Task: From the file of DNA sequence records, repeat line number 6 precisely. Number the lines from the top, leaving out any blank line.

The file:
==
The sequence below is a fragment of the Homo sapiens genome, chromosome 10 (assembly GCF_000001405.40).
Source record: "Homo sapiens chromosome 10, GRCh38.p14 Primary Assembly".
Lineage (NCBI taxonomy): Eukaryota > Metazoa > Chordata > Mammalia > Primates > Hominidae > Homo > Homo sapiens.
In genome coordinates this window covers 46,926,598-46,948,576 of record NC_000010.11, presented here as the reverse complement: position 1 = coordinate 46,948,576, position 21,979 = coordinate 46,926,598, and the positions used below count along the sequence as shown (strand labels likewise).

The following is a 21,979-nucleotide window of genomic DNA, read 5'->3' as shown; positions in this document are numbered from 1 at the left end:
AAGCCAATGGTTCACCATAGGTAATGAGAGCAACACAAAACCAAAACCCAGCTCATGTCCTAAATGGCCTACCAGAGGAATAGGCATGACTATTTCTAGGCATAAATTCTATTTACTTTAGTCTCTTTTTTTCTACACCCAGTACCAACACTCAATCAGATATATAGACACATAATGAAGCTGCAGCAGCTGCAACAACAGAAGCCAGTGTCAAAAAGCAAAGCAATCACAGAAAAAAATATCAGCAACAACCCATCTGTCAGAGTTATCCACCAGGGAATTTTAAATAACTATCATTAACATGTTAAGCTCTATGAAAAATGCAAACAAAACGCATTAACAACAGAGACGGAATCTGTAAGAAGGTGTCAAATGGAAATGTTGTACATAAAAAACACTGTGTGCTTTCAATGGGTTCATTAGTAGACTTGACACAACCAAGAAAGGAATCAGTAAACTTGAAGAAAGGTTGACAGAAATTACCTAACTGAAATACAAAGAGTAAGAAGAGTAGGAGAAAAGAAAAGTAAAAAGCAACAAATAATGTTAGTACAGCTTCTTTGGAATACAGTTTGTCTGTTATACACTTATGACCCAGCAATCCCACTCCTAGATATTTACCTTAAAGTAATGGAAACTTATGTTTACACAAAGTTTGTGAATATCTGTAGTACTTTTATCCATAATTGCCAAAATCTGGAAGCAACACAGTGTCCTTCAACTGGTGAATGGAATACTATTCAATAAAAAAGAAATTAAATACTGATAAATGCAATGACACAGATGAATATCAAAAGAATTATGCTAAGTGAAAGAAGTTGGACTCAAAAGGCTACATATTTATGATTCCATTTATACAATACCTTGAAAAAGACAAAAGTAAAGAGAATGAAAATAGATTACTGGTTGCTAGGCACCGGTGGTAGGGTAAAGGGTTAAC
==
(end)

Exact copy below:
AAGCCAATGGTTCACCATAGGTAATGAGAGCAACACAAAACCAAAACCCAGCTCATGTCCTAAATGGCCTACCAGAGGAATAGGCATGACTATTTCTAGGCATAAATTCTATTTACTTTAGTCTCTTTTTTTCTACACCCAGTACCAACACTCAATCAGATATATAGACACATAATGAAGCTGCAGCAGCTGCAACAACAGAAGCCAGTGTCAAAAAGCAAAGCAATCACAGAAAAAAATATCAGCAACAACCCATCTGTCAGAGTTATCCACCAGGGAATTTTAAATAACTATCATTAACATGTTAAGCTCTATGAAAAATGCAAACAAAACGCATTAACAACAGAGACGGAATCTGTAAGAAGGTGTCAAATGGAAATGTTGTACATAAAAAACACTGTGTGCTTTCAATGGGTTCATTAGTAGACTTGACACAACCAAGAAAGGAATCAGTAAACTTGAAGAAAGGTTGACAGAAATTACCTAACTGAAATACAAAGAGTAAGAAGAGTAGGAGAAAAGAAAAGTAAAAAGCAACAAATAATGTTAGTACAGCTTCTTTGGAATACAGTTTGTCTGTTATACACTTATGACCCAGCAATCCCACTCCTAGATATTTACCTTAAAGTAATGGAAACTTATGTTTACACAAAGTTTGTGAATATCTGTAGTACTTTTATCCATAATTGCCAAAATCTGGAAGCAACACAGTGTCCTTCAACTGGTGAATGGAATACTATTCAATAAAAAAGAAATTAAATACTGATAAATGCAATGACACAGATGAATATCAAAAGAATTATGCTAAGTGAAAGAAGTTGGACTCAAAAGGCTACATATTTATGATTCCATTTATACAATACCTTGAAAAAGACAAAAGTAAAGAGAATGAAAATAGATTACTGGTTGCTAGGCACCGGTGGTAGGGTAAAGGGTTAAC